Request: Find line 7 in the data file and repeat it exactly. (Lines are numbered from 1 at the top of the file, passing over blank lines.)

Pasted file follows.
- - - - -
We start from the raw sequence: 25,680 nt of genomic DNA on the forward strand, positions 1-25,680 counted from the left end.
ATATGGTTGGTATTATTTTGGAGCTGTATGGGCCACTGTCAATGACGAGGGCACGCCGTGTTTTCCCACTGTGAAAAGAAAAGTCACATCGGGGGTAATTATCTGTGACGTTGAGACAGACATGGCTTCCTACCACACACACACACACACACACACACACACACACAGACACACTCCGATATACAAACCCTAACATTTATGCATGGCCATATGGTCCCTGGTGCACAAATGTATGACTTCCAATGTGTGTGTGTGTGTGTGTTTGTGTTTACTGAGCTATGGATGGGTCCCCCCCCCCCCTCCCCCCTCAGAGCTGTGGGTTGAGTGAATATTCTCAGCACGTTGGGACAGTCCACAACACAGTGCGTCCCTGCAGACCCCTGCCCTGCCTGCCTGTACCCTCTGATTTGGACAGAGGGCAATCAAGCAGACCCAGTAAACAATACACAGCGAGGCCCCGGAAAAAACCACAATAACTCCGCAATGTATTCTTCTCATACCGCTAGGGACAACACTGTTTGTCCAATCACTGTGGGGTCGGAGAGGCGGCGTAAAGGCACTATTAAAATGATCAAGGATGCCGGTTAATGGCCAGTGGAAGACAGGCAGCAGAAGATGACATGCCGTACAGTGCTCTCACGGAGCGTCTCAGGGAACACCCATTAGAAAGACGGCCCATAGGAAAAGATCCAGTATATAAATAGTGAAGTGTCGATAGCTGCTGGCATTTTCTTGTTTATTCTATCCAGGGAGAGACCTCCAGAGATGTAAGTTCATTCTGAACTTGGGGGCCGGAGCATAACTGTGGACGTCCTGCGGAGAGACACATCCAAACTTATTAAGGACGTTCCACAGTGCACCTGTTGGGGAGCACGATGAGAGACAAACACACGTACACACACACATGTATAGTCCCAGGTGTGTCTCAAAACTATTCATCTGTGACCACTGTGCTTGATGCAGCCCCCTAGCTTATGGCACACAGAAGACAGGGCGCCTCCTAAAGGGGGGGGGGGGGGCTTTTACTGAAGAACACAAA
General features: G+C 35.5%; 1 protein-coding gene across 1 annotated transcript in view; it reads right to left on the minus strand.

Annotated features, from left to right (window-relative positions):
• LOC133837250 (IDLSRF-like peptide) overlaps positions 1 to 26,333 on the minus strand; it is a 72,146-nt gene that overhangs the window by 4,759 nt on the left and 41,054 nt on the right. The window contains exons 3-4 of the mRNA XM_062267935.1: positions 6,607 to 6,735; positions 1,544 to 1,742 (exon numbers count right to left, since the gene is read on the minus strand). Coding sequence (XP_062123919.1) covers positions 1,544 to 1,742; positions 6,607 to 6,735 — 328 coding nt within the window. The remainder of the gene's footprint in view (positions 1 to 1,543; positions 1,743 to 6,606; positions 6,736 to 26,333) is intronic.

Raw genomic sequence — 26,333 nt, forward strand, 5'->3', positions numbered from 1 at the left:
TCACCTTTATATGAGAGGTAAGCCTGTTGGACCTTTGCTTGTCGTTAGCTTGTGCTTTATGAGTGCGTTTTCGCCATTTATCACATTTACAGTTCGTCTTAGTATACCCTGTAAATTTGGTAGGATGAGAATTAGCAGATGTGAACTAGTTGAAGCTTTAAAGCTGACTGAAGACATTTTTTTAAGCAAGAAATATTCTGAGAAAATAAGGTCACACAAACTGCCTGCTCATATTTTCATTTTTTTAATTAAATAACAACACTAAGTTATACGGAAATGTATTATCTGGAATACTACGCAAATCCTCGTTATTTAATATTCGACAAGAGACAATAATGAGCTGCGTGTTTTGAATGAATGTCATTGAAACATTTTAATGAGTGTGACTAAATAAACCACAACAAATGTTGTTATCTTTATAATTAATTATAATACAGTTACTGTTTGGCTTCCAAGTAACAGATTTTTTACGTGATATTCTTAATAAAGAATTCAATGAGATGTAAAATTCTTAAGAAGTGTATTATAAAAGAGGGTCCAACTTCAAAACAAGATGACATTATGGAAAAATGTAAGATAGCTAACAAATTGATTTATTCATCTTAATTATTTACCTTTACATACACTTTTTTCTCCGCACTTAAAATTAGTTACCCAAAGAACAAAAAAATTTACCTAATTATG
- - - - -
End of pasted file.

TCACCTTTATATGAGAGGTAAGCCTGTTGGACCTTTGCTTGTCGTTAGCTTGTGCTTTATGAGTGCGTTTTCGCCATTTATCACATTTACAGTTCGTCTTAGTATACCCTGTAAATTTGGTAGGATGAGAATTAGCAGATGTGAACTAGTTGAAGCTTTAAAGCTGACTGAAGACATTTTTTTAAGCAAGAAATATTCTGAGAAAATAAGGTCACACAAACTGCCTGCTCATATTTTCATTTTTTTAATTAAATAACAACACTAAGTTATACGGAAATGTATTATCTGGAATACTACGCAAATCCTCGTTATTTAATATTCGACAAGAGACAATAATGAGCTGCGTGTTTTGAATGAATGTCATTGAAACATTTTAATGAGTGTGACTAAATAAACCACAACAAATGTTGTTATCTTTATAATTAATTATAATACAGTTACTGTTTGGCTTCCAAGTAACAGATTTTTTACGTGATATTCTTAATAAAGAATTCAATGAGATGTAAAATTCTTAAGAAGTGTATTATAAAAGAGGGTCCAACTTCAAAACAAGATGACATTATGGAAAAATGTAAGATAGCTAACAAATTGATTTATTCATCTTAATTATTTACCTTTACATACACTTTTTTCTCCGCACTTAAAATTAGTTACCCAAAGAACAAAAAAATTTACCTAATTATG